Former RAW chief AS Dulat has worked in Kashmir for several years having served as the Intelligence Bureau's (IB) special director in Srinagar during former prime minister Atal Bihari Vajpayee’s tenure. Not only did he supervise the intelligence network during this period, but he was also advisor on Kashmir in the PMO during Vajpayee’s tenure. He went on to write an insightful book titled Kashmir: The Vajpayee Years providing details about how Vajpayee handled this challenging state.
Dulat spoke to Firstpost about the equation with Pakistan, the government in Jammu and Kashmir and militancy. Edited excerpts follow:
The situation in the Valley is changing rapidly. Would you say Pakistan presently has gained an edge in the Valley?
No, I don’t think Pakistan has an edge, nor do I think Pakistan will ever have an edge. Whatever edge Pakistan had ended in 2001 with the 11 September attacks when then president George W Bush read the riot act to Pervez Musharraf and told him firmly there no scope for any further dilly-dallying over the issue of terrorism. The Kashmiris realised they could no longer depend on Pakistan. If they (Pakistanis) were incapable of taking care of themselves, how were they going to be in a position to take care of Kashmiris?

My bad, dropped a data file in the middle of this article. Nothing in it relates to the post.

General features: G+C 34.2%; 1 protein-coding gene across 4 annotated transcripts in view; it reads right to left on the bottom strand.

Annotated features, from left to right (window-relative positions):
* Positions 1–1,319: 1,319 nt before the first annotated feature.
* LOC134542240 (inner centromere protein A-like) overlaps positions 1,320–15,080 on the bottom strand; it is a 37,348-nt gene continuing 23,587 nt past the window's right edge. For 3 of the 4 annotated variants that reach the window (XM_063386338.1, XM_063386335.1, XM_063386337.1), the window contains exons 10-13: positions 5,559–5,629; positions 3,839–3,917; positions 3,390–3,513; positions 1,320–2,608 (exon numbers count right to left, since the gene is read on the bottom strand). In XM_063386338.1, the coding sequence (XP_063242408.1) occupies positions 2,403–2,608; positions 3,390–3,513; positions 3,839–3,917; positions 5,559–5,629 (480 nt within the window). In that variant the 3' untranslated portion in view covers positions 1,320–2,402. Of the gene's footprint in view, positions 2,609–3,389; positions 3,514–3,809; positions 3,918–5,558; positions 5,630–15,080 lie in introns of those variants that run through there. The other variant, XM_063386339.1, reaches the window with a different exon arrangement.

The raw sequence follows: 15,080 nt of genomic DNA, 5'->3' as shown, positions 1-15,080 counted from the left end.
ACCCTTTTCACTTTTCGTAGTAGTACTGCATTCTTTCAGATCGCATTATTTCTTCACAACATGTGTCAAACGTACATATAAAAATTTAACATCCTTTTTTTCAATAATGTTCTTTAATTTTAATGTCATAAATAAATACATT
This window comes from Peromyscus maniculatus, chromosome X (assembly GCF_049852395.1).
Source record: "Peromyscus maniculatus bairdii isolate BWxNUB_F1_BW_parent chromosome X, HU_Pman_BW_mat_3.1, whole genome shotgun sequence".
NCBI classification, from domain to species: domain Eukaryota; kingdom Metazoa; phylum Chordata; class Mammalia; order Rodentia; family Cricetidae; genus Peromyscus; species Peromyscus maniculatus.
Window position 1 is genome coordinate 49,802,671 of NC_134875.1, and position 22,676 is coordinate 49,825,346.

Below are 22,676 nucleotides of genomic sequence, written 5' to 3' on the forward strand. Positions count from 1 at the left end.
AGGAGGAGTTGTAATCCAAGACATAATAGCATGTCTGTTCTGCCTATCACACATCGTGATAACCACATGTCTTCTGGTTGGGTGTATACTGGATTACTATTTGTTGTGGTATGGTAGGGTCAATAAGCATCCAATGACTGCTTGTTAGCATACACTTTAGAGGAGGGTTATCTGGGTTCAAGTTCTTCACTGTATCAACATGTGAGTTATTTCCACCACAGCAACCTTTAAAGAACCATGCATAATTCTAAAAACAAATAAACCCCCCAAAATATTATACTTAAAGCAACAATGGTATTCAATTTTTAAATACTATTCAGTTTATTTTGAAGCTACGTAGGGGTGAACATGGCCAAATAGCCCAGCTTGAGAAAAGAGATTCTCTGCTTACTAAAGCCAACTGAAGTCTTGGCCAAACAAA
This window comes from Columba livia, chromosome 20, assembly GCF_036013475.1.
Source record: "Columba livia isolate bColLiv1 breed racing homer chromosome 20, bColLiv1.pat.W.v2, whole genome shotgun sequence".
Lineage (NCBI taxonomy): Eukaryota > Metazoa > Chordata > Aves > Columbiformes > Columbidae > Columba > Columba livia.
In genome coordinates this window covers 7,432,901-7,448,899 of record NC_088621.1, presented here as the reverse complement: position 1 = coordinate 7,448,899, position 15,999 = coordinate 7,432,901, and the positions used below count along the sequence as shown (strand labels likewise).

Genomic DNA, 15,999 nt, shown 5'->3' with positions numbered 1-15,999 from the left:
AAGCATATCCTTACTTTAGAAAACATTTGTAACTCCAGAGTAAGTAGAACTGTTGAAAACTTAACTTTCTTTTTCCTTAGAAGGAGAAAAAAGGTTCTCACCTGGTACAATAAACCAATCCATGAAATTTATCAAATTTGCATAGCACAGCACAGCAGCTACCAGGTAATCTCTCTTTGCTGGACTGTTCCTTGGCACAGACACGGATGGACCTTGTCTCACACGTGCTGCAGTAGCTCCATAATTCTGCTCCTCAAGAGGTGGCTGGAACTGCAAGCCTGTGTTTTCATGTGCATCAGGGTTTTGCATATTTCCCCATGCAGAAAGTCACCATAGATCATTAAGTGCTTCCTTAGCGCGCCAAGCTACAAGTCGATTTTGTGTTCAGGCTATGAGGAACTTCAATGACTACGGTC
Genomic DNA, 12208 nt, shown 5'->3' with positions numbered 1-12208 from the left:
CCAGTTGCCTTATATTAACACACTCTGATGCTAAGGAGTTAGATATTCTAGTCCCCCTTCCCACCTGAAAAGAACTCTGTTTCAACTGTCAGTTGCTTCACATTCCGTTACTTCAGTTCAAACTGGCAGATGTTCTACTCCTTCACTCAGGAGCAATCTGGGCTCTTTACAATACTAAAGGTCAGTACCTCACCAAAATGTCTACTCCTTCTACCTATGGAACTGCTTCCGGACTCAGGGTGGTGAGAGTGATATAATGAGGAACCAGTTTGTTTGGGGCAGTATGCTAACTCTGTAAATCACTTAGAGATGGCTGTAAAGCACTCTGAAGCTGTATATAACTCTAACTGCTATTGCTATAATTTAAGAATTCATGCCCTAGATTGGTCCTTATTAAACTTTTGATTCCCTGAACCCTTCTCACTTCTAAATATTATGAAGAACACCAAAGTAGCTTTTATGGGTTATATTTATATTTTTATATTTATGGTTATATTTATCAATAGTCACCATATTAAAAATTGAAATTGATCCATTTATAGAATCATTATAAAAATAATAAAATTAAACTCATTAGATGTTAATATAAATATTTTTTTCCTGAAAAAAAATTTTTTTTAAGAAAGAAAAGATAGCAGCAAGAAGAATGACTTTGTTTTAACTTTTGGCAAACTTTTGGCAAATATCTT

Another watershed occurred in 2008 with the 26 November attacks in Mumbai. The Pakistani thinking class realised this was a grave mistake and Islamabad could not afford to indulge in such acts — they felt genuinely apologetic about it. If you remember, then president Asif Zardari announced he would send the director-general of the ISI to Delhi to help India investigate the attack, but the Pakistan Army made him backtrack on his statement.
During the past few months, Pakistani leaders had actually stopped talking about Kashmir. Imran Khan had asked that Kashmir be put on the backburner. Prime Minister Nawaz Sharif has not uttered a word on Kashmir for a long time. The developments that took place in the Valley since last summer has given them (Pakistan) an invitation, an opening to start fishing in troubled waters once again.
Are you saying that the present PDP-BJP coalition has mishandled the situation?